This strip and more great art by Mark Schultz can be found in his latest collection, "Portfolio: The Complete Various Drawings by Mark Schultz" from Flesk Publications, or other fine booksellers.

Mark will also be at the CMNH's 2nd Annual DinoFest, Nov. 14, running a family class on drawing dinosaurs & giving a public talk - sign up early!

Saturday, October 24, 2015

Premiered This Day: Trog

"A sympathetic anthropologist (Joan Crawford!) uses drugs and surgery to try to communicate with a primitive troglodyte found living in a local cave."
Directed in 1970 by Hammer Films veteran, Freddie Francis, this was Crawford's last film. Notable for lifting the dinosaur scenes done by Willis H. O'Brien and Ray Harryhausen for the Irwin Allen-produced film The Animal World.

"After seeing this film, Joan Crawford supposedly joked that if it hadn't been for her end-of-life conversion to Christian Science, she might have committed suicide due to her embarrassment at having been in it." link

Friday, October 23, 2015

Rapid Evolution in Parasitic Wasps

Sequential divergence and the multiplicative origin of community diversity. 2015. PNAS.

A parasitic wasp (Diachasma alloeum) that preys upon a fruit fly species known as an apple maggot. Researchers found that the wasp evolved after the fruit flies evolved into new species when they began laying their eggs and mating on apple trees, as opposed to their native hawthorn tree hosts. Three different kinds of parasitoid wasps were collected from a number of different fly host plant environments in the wild.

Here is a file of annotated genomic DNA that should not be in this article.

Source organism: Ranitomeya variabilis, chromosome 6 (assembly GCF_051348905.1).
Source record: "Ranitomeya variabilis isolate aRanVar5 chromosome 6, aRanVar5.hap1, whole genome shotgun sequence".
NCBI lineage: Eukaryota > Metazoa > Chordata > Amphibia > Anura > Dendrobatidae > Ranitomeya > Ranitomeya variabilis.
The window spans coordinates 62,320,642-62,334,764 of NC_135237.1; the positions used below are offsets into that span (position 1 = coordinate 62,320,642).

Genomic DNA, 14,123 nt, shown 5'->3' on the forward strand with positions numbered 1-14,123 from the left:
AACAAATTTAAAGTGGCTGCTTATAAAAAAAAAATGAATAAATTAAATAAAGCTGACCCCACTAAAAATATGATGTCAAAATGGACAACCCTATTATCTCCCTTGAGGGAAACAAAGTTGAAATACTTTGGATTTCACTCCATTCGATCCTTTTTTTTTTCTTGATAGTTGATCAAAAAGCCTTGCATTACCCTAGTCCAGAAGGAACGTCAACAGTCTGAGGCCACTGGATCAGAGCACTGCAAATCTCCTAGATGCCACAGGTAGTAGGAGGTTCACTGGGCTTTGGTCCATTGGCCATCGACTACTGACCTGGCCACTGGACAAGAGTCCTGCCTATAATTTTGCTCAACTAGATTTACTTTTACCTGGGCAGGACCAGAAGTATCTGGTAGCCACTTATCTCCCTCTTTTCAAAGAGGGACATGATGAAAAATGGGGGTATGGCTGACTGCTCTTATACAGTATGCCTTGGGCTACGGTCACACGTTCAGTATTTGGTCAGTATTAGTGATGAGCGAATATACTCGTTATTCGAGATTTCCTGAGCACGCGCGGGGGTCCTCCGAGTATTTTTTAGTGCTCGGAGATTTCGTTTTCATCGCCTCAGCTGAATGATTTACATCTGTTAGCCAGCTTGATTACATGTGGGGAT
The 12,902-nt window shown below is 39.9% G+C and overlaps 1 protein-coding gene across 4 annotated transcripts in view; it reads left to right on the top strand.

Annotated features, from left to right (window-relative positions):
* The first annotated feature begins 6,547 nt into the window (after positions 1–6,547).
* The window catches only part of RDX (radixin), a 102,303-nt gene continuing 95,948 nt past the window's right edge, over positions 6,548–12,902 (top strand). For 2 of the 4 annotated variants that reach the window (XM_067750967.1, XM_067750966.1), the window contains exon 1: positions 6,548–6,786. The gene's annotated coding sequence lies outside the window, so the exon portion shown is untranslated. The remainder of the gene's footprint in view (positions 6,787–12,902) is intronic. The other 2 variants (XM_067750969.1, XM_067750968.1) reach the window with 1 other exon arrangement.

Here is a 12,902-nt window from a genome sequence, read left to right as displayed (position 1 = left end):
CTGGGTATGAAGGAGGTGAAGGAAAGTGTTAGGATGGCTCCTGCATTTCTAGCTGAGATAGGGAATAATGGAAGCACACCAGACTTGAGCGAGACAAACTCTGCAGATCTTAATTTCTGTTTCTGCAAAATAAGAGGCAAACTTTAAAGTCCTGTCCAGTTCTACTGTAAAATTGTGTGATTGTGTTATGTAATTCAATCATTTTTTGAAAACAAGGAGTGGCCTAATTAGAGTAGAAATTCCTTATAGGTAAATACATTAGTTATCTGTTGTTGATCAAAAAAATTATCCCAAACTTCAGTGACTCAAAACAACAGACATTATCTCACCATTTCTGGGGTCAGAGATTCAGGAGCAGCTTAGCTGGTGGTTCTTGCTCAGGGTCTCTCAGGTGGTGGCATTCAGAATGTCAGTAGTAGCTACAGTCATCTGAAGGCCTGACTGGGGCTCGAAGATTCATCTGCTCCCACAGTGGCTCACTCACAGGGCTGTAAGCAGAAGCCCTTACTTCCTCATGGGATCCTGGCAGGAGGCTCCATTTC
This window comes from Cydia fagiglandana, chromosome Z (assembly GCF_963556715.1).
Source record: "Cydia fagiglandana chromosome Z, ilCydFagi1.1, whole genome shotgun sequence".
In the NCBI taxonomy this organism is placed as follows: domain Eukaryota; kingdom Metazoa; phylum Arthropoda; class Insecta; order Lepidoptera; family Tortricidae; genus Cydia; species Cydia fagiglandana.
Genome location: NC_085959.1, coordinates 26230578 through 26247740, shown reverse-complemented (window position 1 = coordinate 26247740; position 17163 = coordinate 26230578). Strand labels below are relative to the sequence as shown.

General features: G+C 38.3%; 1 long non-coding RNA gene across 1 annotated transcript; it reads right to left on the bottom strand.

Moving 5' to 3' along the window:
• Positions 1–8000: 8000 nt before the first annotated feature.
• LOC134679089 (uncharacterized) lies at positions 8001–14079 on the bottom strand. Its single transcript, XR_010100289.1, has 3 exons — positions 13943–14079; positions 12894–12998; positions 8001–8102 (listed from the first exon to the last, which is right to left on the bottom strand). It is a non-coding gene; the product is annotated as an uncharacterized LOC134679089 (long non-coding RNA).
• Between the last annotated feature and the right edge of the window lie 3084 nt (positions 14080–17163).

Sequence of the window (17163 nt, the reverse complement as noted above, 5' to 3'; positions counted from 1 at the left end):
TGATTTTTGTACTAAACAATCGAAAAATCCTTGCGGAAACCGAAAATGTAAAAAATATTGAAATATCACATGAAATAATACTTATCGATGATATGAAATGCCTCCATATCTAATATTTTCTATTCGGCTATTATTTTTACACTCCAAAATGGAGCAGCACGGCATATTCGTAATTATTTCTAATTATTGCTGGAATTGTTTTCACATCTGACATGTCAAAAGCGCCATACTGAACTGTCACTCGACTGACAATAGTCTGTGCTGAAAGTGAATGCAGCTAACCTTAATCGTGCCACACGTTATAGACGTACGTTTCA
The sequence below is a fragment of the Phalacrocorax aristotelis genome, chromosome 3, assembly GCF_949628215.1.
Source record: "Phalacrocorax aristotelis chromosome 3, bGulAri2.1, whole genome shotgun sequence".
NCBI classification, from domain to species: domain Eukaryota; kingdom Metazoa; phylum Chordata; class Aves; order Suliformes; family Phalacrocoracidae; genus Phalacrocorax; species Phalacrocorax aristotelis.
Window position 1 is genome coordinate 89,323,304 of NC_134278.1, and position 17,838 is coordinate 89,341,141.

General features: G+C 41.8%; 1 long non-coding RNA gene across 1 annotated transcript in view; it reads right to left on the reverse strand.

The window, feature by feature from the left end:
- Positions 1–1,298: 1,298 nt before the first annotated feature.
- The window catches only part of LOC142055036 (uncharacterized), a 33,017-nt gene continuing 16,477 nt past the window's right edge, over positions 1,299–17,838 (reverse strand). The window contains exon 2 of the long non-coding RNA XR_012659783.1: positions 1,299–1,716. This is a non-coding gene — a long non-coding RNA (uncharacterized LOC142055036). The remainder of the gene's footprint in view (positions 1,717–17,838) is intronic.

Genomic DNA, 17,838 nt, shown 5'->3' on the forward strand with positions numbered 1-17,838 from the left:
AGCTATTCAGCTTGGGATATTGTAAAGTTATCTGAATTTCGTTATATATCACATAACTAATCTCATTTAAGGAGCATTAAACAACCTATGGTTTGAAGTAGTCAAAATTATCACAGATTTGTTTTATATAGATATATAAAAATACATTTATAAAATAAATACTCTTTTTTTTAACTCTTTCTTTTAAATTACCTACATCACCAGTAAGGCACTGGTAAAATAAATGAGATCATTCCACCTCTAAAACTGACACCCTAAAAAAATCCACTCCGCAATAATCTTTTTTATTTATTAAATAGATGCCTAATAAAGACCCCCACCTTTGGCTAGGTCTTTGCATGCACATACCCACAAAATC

Analyses in the lab showed that all three of the different kinds of wasps had diverged from others of the same kind, both genetically and with respect to host-associated physiology and behavior.

"In a sense," Smith said, "they have caught an entire community of parasitoids actively ecologically diverging in response to a historically documented host plant shift of their fly host."

From Phys Org.

Thursday, October 22, 2015

Chelonoidis donfaustoi, New Tortoise Species Form The Galapagos

Description of a New Galapagos Giant Tortoise Species (Chelonoidis; Testudines: Testudinidae) from Cerro Fatal on Santa Cruz Island. 2015. PLoS One

Scientists have discivered that the two giant tortoise populations on the Santa Cruz island are genetically different species. The researchers 'baptized' [as the press release states] the new species Chelonoidis donfaustoi, in honor of Fausto Llerena, the caretaker of Lonesome George, a male Pinta Island tortoise and the last known survivor of his species.

The skull of the museum specimen UWZS 32700, holotype for Chelonoidis sp. nov. from Cerro Fatal in Santa Cruz

Died This Day: Sir Roderick Impey Murchison